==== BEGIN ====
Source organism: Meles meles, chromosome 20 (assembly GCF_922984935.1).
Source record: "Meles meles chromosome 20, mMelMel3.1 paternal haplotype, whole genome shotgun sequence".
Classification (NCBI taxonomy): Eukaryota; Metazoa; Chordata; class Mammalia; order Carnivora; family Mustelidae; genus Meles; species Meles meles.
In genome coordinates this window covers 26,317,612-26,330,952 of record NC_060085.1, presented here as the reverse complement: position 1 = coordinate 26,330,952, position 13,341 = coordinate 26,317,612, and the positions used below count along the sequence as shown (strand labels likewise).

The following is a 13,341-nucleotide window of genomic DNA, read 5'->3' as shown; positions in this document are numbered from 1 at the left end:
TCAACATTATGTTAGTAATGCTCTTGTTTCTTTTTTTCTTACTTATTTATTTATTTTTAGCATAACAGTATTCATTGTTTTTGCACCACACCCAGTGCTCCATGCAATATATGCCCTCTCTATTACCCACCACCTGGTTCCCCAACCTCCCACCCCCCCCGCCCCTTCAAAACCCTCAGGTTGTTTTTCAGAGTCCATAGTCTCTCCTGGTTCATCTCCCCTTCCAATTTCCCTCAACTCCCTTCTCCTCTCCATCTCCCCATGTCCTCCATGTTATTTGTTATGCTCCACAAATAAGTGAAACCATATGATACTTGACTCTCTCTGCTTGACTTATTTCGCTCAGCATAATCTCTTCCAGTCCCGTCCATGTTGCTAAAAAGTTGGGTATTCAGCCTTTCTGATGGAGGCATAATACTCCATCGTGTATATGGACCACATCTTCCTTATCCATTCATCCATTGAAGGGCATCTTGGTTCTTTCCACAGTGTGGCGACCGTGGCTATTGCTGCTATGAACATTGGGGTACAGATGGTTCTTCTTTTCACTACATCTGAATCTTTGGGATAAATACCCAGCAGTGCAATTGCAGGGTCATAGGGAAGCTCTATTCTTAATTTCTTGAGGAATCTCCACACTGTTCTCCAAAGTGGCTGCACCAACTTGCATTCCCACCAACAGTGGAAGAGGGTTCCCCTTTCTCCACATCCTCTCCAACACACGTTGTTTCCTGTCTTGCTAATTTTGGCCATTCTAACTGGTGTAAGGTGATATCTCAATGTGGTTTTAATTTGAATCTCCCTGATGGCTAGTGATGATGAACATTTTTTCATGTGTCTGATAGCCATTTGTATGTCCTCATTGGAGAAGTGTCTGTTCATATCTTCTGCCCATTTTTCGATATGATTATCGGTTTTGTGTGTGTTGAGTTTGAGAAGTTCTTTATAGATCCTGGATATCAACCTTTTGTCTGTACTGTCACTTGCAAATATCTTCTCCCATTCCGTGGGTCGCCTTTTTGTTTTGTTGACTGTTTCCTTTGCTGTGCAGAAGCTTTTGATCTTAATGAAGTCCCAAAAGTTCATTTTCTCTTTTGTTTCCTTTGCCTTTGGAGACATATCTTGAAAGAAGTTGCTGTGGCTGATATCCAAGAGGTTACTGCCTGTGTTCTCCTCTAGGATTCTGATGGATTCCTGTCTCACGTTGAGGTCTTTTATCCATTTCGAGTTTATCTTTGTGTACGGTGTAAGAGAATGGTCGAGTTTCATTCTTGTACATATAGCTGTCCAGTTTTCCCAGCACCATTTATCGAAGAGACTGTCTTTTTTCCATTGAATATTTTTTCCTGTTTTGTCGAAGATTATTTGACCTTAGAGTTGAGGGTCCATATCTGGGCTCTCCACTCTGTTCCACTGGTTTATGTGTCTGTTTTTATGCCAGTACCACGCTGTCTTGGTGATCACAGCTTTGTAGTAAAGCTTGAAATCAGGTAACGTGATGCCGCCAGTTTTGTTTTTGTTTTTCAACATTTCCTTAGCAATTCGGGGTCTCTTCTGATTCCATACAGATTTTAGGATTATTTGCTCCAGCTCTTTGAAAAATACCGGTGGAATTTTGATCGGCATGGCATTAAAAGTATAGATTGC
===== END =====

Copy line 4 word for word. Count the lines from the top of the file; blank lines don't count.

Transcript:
In genome coordinates this window covers 26,317,612-26,330,952 of record NC_060085.1, presented here as the reverse complement: position 1 = coordinate 26,330,952, position 13,341 = coordinate 26,317,612, and the positions used below count along the sequence as shown (strand labels likewise).